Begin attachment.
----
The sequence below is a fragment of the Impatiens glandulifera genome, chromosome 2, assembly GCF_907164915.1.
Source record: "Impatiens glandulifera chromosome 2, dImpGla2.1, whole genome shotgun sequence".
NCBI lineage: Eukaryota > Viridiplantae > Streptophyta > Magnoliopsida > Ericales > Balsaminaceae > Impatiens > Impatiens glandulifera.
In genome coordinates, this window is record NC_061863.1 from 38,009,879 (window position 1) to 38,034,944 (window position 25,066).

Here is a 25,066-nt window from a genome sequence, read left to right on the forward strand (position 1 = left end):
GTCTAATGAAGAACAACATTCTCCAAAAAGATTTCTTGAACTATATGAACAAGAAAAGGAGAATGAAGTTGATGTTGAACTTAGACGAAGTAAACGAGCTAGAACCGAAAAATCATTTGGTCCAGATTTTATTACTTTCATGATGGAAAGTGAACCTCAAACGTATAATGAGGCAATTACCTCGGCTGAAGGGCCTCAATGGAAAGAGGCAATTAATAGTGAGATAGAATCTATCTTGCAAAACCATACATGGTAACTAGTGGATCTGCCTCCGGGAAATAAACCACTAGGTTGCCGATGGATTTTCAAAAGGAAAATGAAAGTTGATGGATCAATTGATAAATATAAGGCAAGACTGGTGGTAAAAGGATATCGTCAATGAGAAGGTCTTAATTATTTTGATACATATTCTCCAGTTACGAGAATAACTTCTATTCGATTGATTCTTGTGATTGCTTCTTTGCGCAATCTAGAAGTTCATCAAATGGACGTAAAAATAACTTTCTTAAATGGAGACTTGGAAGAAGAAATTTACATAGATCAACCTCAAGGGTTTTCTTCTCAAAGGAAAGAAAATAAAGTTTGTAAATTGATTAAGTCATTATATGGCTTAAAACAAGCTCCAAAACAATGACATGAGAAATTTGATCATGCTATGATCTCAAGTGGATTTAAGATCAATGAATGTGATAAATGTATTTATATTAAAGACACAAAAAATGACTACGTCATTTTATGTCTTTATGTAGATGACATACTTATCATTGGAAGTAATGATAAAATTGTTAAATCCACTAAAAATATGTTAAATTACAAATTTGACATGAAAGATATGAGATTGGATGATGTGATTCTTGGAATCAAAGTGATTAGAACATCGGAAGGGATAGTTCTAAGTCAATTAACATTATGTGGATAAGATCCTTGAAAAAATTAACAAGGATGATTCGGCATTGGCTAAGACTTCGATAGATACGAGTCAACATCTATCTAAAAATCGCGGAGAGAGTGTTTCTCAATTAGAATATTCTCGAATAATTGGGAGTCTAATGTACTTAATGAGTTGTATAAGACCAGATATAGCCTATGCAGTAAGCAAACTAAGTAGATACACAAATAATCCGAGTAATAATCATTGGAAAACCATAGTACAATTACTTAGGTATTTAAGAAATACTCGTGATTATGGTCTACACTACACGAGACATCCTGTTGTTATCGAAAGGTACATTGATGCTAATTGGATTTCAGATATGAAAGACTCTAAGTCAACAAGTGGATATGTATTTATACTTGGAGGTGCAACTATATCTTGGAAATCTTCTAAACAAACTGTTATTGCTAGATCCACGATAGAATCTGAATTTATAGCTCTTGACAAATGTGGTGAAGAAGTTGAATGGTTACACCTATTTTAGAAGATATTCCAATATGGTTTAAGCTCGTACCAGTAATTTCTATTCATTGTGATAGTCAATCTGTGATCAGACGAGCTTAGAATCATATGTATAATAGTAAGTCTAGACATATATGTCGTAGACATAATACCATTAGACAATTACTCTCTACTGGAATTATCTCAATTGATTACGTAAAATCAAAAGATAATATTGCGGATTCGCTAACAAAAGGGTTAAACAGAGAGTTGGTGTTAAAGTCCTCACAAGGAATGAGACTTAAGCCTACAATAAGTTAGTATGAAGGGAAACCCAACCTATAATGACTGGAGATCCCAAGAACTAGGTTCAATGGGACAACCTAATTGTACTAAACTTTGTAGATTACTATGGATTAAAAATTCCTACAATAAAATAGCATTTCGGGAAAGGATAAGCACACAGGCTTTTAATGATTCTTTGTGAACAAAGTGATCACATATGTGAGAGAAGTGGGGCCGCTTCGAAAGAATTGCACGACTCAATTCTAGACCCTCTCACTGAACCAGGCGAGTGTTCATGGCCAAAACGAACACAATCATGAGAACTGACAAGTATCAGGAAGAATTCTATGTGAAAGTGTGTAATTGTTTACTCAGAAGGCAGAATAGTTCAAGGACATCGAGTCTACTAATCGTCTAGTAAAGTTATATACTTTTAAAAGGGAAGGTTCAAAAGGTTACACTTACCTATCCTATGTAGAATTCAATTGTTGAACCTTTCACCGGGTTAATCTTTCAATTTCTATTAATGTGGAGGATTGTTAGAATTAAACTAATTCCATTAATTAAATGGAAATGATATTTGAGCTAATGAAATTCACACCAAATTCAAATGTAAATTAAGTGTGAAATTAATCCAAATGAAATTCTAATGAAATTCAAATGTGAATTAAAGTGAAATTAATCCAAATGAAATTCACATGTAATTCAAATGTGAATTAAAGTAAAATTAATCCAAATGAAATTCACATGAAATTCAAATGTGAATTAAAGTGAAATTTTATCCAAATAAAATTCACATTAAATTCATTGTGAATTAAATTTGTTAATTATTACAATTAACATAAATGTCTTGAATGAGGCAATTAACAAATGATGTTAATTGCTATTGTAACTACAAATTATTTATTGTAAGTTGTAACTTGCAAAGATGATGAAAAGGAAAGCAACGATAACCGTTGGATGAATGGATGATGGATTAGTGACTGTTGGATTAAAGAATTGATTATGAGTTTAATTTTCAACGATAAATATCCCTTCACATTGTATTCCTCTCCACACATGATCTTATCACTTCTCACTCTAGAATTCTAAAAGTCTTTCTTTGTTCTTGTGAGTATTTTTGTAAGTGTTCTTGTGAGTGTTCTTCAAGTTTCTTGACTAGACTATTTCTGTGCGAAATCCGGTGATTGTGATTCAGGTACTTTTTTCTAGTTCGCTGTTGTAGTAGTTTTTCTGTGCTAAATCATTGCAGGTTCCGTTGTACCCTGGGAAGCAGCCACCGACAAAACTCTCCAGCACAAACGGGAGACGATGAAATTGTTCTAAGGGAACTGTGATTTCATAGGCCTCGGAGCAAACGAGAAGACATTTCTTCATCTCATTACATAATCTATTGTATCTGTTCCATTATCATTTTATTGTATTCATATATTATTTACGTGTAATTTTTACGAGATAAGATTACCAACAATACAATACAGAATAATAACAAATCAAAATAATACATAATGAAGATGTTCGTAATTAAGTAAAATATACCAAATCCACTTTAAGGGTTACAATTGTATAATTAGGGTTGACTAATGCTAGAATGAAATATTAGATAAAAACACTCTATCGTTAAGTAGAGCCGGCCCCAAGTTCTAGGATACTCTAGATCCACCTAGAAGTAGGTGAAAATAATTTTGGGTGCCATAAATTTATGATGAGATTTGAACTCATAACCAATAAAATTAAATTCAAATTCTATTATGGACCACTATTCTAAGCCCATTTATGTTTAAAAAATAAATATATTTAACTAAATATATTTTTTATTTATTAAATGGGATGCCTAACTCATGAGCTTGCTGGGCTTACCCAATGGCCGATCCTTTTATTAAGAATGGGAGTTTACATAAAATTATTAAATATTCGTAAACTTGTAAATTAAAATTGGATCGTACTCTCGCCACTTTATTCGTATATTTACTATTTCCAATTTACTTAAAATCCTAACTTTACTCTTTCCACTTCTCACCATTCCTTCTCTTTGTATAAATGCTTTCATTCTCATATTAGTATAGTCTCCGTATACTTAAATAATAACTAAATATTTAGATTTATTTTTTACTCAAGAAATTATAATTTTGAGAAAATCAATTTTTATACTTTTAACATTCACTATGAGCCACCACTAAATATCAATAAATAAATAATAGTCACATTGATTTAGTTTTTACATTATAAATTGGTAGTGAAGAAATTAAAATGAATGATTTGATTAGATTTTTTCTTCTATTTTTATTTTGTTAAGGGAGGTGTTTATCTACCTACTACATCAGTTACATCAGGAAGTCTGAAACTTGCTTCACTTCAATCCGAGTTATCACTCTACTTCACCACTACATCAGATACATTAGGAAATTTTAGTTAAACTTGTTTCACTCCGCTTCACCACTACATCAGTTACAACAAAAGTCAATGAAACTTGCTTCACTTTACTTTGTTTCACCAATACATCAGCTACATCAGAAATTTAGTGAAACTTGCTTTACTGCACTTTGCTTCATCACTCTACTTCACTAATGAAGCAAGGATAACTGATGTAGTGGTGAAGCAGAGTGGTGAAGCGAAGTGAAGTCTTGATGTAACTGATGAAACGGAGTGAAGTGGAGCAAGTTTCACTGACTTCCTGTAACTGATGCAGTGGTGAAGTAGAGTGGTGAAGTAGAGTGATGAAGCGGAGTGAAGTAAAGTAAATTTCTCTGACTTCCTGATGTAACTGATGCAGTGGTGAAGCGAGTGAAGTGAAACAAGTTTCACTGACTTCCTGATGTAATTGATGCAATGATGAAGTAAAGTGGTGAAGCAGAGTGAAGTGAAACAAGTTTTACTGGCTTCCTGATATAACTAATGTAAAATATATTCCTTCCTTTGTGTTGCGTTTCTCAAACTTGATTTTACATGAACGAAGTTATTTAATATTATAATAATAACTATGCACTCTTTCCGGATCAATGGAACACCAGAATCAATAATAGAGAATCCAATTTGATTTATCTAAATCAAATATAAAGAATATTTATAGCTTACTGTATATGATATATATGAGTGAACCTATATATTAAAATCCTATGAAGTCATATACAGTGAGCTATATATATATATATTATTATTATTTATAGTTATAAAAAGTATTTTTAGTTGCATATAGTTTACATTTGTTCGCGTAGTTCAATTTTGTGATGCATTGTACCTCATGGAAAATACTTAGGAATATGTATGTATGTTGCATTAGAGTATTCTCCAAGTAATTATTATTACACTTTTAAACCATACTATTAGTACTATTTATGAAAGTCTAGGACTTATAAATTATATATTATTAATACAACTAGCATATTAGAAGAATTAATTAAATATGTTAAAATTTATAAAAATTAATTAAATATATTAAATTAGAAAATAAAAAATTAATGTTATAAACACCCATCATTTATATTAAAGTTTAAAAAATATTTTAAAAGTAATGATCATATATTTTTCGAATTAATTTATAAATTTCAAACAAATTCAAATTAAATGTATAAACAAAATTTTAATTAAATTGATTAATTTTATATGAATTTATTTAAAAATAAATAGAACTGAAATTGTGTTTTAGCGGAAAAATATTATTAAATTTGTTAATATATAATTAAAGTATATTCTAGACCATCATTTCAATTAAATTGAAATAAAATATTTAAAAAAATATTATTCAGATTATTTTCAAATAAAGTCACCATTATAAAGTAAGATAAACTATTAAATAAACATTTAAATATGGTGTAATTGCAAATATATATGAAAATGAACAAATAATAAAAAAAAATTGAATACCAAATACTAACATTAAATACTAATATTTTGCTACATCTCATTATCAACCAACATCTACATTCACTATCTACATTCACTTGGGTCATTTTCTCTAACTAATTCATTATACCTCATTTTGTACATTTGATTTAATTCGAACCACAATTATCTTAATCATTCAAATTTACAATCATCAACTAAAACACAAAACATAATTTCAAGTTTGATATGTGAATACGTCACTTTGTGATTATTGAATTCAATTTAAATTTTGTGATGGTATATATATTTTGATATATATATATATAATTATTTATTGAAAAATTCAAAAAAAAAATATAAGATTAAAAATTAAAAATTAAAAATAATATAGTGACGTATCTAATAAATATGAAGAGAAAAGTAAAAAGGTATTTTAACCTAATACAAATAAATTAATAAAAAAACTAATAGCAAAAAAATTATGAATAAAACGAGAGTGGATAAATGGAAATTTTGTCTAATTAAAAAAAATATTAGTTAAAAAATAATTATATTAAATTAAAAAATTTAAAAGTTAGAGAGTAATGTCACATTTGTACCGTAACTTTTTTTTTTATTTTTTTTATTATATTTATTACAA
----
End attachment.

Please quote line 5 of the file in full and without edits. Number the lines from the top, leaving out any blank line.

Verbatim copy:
Here is a 25,066-nt window from a genome sequence, read left to right on the forward strand (position 1 = left end):